LR and the UK P&I Club have analyzed ISM, ISPS and ILO MLC reported deficiencies found by Port State Control. Accordingly, the apps have been designed to help counter the risk of Port State Control detentions and help companies comply with the legislative and regulatory requirements. The effective implementation of ISM, ISPS and ILO MLC will protect the fleet’s reputation and help to get the most out of the company’s resources.

Captain Jim Barclay, Lloyd’s Register’s Port State Control specialist said: “After the release of our first smartphone app for the ILO MLC Pocket Checklist we received very good constructive comments from the marine industry which showed that the app was indeed very helpful, however, there was room for improvement by making the app more interactive. We have taken on those comments and this new edition of the ILO MLC app is enhanced by the improvements requested by the marine industry.

“Now, launching another app for ISM/ISPS we can provide further support to benefit both ship and shore based personnel in the course of their duties.“

UK Club Loss Prevention Director Karl Lumbers explained: “Just as the MLC 2006 convention aimed to rationalize the complex previous legislation relating to seafarers, we thought it made sense to simplify the compliance process as much as possible via the guidance of a checklist.

“It would be frustrating for our owners to face detention due to simple teething problems with documentation or other proofs of compliance. Both these smartphone apps should empower the master and senior officers to make their ships compliant, guiding them through the necessary steps and providing an immediate note of what has been implemented and what remains outstanding. ”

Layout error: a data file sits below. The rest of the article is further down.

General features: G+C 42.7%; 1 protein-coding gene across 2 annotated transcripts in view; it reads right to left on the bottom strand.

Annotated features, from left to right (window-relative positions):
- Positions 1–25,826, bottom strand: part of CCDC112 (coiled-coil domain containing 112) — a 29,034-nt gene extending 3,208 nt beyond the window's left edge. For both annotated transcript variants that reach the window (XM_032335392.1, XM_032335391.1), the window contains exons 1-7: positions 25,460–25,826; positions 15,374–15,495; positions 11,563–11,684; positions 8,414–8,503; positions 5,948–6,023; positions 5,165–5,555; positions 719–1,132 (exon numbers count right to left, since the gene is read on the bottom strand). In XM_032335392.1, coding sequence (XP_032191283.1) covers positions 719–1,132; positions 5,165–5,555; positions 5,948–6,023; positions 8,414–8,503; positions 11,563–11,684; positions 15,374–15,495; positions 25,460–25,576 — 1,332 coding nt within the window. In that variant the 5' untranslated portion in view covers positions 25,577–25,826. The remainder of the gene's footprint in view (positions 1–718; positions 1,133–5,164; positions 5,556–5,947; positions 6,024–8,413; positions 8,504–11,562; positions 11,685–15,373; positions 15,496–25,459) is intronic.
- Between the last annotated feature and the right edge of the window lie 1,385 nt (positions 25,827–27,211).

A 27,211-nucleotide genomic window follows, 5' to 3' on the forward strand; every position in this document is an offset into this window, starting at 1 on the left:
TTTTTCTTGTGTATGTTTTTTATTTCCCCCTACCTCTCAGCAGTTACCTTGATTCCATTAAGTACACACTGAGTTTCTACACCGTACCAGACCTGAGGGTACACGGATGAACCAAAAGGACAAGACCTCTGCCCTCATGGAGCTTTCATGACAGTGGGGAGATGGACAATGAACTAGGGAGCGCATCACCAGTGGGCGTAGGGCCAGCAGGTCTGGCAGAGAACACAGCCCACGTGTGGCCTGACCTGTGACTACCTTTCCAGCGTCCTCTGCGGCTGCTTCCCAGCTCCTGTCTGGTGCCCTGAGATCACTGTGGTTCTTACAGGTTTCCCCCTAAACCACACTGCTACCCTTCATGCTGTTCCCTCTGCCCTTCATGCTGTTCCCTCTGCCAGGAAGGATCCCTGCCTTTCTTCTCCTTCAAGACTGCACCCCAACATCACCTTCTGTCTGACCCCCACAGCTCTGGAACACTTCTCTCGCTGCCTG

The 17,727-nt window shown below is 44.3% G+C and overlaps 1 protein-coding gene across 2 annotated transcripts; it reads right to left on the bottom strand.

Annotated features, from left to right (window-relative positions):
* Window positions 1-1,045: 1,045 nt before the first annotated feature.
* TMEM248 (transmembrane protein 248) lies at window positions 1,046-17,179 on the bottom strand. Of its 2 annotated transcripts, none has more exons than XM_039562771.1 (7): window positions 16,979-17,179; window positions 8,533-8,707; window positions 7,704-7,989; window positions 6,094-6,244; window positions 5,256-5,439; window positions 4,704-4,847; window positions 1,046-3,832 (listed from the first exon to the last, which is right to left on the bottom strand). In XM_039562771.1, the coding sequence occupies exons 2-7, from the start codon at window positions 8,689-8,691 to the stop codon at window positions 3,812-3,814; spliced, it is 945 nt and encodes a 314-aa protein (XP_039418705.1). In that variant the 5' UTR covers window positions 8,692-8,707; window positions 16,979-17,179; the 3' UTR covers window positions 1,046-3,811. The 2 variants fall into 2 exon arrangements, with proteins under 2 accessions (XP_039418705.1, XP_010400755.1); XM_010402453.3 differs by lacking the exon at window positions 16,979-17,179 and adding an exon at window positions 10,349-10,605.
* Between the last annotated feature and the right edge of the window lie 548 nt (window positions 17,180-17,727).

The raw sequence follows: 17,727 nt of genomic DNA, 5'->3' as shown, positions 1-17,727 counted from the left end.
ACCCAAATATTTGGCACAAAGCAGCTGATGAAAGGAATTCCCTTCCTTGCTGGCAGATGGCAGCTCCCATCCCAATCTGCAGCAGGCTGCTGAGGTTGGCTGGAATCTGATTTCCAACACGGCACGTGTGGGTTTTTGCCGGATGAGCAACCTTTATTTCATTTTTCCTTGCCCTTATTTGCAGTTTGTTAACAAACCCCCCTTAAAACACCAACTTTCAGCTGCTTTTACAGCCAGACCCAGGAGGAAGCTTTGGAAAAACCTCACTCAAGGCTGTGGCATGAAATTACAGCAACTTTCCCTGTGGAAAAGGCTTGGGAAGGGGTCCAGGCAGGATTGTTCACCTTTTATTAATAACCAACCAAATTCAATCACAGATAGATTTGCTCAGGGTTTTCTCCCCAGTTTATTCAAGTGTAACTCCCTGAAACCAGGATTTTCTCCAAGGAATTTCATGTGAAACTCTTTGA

Lloyd’s Register and the UK Club have now produced six pocket checklists in a series that address regulatory compliance requirements which have been well received by the marine industry worldwide. For information about other checklists in this series visit:

Courtesy Maritime Advocate Online a weekly digest of news and views on the maritime industries, with particular reference to dispute resolution. To contact the editor Bevis Marks, send an e-mail to: [email protected]

Employment Opportunity

Job ID:
Position Title:
Class/Marine Surveyor
Company Name:
American Bureau of Shipping

Job ID: 16745365
Position Title: Class/Marine Surveyor
Company Name: American Bureau of Shipping
Job Category: Shore-based
Entry Level: No
Location(s): Dalian, Other / Non-US, ChinaYantai, Other / Non-US, ChinaTianjin, Other / Non-US, ChinaNantong, Other / Non-US, ChinaGuangzhou, Other / Non-US, China

To find out more about this position or to apply then please contact [email protected] or visit Courtesy G Captain.

US Coast Guard proposes to replace the Coast Guard-unique Portable Fire Extinguishers rating system.

The US Coast Guard reported in the January 13, 2014 Federal Register the following:

Extinguisher Ratings: UL 711 and NFPA 10 Portable Fire Extinguishers